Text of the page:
Heartfelt stories about the highs and lows of marriage
‘Two people agree to lock themselves in together, in defiance of reason and the Dissolutions column, and we celebrate it every time,’’ marvels Jenny, who narrates this collection’s final story, “Beloved, You Looked Into Space.’’ She’s talking about marriage, the theme all these stories are coiled around and from which they often spring into unexpected realms.
“Beloved, You Looked Into Space,’’ unlike most stories, has at least a dozen fully developed characters. There are five or six main events, some going back a generation or more in history, each dependent on the others for context and meaning, and all essential.
“Our father married a woman who took an ax to a bear,’’ Jenny begins. “She did it to save her first husband.’’ But the story doesn’t end with that woman or either of her husbands. It ends with a tableau that quietly reveals the marriage of Rose and Garvin, at whose inn Jenny’s father and Gerda, “who took an ax to a bear,’’ are getting married.
In between, we observe more than a few other marriages and enough people to populate an epic: Jenny and her sister, Shelley; their mother, who died when they were very young, and their father, who grieved for 23 years; their aunt Karen, who cared for them after their mother died; Karen’s husband, Gil; Shelley’s lover, Diana; Jenny’s ex-boyfriend, Eddie; Gerda’s two sons and wives and children. And we hear the whole bear story in its disturbing detail.
None of this is random. The heart of this story isn’t the bear, or Gerda, or Jenny’s father. It’s Jenny herself, single again and trying to figure out what, exactly, brings some people together forever. Would she take an ax to a bear, for love? What did it mean if she couldn’t?
Twelve times, Valerie Trueblood (author of “Seven Loves’’) presents the panoramic and the particular entwined in an impossibly small package. Her complex characters effervesce; they tumble and spill off the page.
Another story, “Mance Lipscomb,’’ is about the divorce and almost-divorce of two couples who are best friends: Cy and Sheila and Joe and Kate. When Cy is unfaithful to Sheila, Sheila is enraged and humiliated, and the crisis spreads, touching everybody close to them. “Go ahead and get a divorce, I was going to kill myself anyway,’’ says their 14-year-old son, Ben. Sheila wants Cy to leave, but sometimes she doesn’t want him to leave, and Lynette, Sheila’s other best friend, reminds her: “You don’t have to let him go,’’ while Kate and an almost complete stranger help Sheila in other crucial ways to reach a kind of forgiveness with dignity. Then Kate divorces Joe.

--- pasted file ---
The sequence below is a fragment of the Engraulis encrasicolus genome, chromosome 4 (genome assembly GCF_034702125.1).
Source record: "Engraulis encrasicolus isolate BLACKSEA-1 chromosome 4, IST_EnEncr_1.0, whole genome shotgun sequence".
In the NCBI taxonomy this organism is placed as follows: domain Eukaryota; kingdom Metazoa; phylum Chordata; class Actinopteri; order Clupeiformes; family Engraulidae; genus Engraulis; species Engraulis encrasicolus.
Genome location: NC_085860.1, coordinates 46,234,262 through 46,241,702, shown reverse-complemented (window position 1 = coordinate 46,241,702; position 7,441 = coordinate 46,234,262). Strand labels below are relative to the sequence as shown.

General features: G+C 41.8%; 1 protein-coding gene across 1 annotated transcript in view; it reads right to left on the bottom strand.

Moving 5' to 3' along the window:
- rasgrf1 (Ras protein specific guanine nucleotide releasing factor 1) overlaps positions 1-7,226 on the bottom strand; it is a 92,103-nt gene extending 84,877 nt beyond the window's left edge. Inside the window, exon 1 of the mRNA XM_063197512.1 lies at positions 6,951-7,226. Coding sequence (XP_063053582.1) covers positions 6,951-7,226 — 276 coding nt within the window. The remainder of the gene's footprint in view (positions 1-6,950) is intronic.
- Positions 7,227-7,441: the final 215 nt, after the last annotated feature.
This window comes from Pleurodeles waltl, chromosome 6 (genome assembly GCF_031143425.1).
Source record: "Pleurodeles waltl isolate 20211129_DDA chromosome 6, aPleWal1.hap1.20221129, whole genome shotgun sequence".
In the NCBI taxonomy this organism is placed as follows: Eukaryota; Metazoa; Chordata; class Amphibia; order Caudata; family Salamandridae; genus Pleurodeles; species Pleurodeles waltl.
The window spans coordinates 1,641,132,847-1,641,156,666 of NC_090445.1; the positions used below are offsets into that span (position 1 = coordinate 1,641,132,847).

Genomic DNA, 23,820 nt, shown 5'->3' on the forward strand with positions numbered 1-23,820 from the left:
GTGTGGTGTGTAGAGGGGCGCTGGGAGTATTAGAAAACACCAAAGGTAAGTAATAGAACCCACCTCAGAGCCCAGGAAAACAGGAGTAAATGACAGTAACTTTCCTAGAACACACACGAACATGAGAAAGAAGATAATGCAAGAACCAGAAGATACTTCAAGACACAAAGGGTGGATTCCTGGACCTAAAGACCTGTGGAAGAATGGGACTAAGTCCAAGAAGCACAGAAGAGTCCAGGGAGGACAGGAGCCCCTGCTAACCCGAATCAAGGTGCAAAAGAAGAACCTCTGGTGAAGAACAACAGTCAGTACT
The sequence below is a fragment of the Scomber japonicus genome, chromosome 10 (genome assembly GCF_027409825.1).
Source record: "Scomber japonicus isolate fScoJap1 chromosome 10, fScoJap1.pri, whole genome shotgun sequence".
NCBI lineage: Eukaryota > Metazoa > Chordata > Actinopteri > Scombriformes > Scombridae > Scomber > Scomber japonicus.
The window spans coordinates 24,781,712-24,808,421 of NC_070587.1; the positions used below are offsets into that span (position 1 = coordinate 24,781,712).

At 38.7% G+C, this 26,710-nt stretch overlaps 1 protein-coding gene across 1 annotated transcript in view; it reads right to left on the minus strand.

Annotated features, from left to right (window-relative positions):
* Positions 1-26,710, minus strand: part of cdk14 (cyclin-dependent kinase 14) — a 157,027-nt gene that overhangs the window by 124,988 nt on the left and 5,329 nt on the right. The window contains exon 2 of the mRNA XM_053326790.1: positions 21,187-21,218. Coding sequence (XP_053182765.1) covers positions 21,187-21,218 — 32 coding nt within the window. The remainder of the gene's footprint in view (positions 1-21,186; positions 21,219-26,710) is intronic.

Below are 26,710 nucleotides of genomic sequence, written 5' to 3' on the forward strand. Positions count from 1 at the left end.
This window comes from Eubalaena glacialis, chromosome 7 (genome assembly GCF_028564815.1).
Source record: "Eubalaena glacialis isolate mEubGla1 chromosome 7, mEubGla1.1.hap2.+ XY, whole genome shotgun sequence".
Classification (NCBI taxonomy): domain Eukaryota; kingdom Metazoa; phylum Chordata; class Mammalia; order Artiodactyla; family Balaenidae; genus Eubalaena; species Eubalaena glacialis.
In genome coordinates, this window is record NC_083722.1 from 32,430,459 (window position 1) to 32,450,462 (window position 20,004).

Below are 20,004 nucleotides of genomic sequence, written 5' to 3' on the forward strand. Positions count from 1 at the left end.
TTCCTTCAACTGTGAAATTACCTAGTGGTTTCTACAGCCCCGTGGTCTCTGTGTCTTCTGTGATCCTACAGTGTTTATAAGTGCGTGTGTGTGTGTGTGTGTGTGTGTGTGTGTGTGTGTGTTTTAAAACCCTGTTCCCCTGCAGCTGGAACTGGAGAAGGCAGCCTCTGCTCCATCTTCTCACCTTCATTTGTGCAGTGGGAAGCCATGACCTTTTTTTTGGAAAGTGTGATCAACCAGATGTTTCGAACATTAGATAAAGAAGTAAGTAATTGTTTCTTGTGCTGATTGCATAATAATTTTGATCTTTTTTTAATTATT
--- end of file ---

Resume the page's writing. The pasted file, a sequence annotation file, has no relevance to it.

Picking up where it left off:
“Tom Thumb Wedding’’ encompasses two distinct cultural eras, a generation apart, in 12 pages. Gaby, the little girl who once played the groom at a pretend wedding, and Lizzie, Susan, and Chris, who were pretend guests, reunite 30 years later. Their reminiscing is halted by the brief, terrifying appearance of Gaby’s troubled teenage daughter, Janna, who confronts on a daily basis realities too alien and brutal for the older women to imagine.
Trueblood’s language is unique and beautiful: In “Amends,’’ Francie, sentenced to 20 years in prison when she is barely out of her teens, gradually relearns the nature of time as “not a road heading somewhere but a space that filled up, like a vacuum cleaner bag.’’ In “Suitors,’’ unmarried Meg is at the age “between all the good ones being taken and the return of those same men, divorced, like salmon coming back up the river.’’
Trueblood’s feat is to compress and compress and compress, while every character in her pages still has plenty of elbow room, and nobody — including the reader — feels crowded.
Nan Goldberg, a freelance writer and book critic, can be reached at firstname.lastname@example.org